Zaon Collins, charged in fatal DUI case, gets another delay
The former UNLV basketball recruit, charged in connection with a fatal crash more than two years ago, also has a new defense attorney.
Updated April 6, 2023 - 7:24 pm
A preliminary hearing for former UNLV basketball recruit Zaon Collins was delayed again Thursday, more than two years after he was accused of a deadly DUI crash that left a 52-year-old man dead.
Justice of the Peace Joe Bonaventure scheduled a preliminary hearing in the case for June 1.
“I would expect the matter should go forward or be otherwise resolved at the next court date,” Bonaventure said.
Collins, who was 19 at the time of the Dec. 30, 2020, incident, was driving his 2016 Dodge Challenger at nearly 90 mph in a 35 mph zone when he crashed into Eric Echevarria’s car, the Metropolitan Police Department has said.
Criminal proceedings were significantly delayed while defense attorneys argued that Collins’ DUI charge was based on an unconstitutional state law regarding driving while under the influence of marijuana.
The Nevada Supreme Court denied the petition in November, and the case was set to go forward with a preliminary hearing on Thursday, when Bonaventure was to determine if there was enough evidence for Collins to stand trial. Instead, the preliminary hearing was delayed, and a new private defense attorney is now representing Collins.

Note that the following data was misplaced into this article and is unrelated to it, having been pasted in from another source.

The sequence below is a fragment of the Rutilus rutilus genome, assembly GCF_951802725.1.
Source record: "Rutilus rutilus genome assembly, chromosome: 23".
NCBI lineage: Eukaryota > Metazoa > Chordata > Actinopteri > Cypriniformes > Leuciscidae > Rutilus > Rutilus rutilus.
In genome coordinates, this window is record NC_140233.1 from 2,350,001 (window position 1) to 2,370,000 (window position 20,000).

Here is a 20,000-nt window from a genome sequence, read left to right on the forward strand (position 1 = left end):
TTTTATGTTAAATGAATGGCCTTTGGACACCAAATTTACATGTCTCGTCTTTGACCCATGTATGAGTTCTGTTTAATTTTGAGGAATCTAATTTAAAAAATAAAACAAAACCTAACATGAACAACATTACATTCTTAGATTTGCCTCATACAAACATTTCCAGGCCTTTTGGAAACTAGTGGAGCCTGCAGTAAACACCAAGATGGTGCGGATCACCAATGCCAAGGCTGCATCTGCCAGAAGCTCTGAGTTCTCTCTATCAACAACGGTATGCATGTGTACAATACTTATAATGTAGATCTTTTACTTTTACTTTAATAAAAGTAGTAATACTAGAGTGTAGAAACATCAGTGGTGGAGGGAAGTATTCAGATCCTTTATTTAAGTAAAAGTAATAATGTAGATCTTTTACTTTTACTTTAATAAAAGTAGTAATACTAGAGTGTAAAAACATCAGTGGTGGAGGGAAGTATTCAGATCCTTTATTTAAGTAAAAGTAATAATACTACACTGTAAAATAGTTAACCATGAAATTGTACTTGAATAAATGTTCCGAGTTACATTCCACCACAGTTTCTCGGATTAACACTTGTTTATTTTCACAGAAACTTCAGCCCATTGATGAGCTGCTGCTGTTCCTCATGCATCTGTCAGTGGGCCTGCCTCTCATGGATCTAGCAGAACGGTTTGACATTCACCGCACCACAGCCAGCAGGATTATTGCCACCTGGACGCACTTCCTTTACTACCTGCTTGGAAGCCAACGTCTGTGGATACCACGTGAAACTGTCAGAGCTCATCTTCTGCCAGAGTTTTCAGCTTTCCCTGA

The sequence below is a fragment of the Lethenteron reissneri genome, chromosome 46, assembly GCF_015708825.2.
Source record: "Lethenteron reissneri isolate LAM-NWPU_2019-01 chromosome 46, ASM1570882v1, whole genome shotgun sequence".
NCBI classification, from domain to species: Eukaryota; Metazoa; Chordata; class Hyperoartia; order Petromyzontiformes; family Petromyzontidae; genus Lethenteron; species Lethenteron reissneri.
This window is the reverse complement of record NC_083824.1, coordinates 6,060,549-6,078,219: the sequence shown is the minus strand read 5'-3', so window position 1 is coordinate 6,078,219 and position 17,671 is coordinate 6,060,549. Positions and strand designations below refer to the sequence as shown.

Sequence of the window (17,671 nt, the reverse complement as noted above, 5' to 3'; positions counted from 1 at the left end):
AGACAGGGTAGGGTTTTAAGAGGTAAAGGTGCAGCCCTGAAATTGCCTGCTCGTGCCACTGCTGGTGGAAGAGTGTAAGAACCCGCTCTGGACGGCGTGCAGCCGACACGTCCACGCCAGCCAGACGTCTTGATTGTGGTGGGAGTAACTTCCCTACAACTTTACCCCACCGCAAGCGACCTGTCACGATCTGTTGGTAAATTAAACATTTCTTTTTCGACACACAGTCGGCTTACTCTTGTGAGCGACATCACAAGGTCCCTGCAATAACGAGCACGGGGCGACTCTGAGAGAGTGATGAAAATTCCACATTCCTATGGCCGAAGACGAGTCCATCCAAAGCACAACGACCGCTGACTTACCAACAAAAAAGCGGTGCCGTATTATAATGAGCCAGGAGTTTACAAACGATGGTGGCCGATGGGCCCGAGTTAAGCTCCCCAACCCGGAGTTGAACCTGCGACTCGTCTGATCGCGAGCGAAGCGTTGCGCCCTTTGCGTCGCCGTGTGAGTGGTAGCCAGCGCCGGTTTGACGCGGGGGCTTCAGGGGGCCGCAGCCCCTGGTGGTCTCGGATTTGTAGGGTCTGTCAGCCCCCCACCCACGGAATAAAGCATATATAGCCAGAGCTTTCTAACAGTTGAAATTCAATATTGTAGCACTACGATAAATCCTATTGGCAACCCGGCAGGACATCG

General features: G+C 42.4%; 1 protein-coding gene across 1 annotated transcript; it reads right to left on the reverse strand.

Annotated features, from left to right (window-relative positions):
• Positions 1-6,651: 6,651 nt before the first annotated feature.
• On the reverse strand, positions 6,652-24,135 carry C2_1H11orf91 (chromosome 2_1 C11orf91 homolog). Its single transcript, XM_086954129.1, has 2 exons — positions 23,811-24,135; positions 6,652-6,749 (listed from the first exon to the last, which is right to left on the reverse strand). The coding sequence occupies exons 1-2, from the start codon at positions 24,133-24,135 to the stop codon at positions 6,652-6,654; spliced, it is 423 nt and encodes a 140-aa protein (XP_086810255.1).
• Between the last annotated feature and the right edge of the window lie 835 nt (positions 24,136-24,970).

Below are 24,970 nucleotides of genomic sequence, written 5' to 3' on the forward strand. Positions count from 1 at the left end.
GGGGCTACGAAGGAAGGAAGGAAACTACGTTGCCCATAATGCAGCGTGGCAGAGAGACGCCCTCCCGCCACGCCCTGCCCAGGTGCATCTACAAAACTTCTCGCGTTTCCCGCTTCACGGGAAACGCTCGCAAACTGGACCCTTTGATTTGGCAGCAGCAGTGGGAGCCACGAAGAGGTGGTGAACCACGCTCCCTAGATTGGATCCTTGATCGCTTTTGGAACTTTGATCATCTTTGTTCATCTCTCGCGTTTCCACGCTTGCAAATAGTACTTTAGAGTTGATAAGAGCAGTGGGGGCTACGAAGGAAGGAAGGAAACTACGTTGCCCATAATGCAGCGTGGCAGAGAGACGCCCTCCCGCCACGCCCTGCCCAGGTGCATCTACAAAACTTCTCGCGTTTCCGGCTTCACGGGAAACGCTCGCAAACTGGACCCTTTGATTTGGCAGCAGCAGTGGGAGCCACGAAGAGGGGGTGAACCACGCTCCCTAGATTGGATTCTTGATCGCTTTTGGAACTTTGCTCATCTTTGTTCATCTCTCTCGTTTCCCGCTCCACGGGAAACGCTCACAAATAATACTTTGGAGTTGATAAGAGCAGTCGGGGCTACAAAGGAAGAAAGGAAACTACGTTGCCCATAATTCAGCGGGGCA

Attorneys David Chesnoff and Richard Schonfeld were representing Collins through the petition with the Supreme Court, but Collins filed paperwork last week to replace his defense team with attorney Frank Kocka.
Kocka and Collins’ previous defense team declined to comment Thursday about the change in attorneys.
Police have said that Collins, a former Bishop Gorman High standout who had been recruited to UNLV by former coach T.J. Otzelberger, had 3 nanograms of THC per milliliter of blood in his system at the time of the crash. Chesnoff and Schonfeld have argued that the level of THC was so low that Collins could have consumed the marijuana days before the crash. The legal limit for drivers in Nevada at the time of the crash was 2 nanograms per milliliter, which defense attorneys have argued is an arbitrary amount.
Collins remains out of custody on bail.
Contact Katelyn Newberg at email@example.com or 702-383-0240. Follow @k_newberg on Twitter.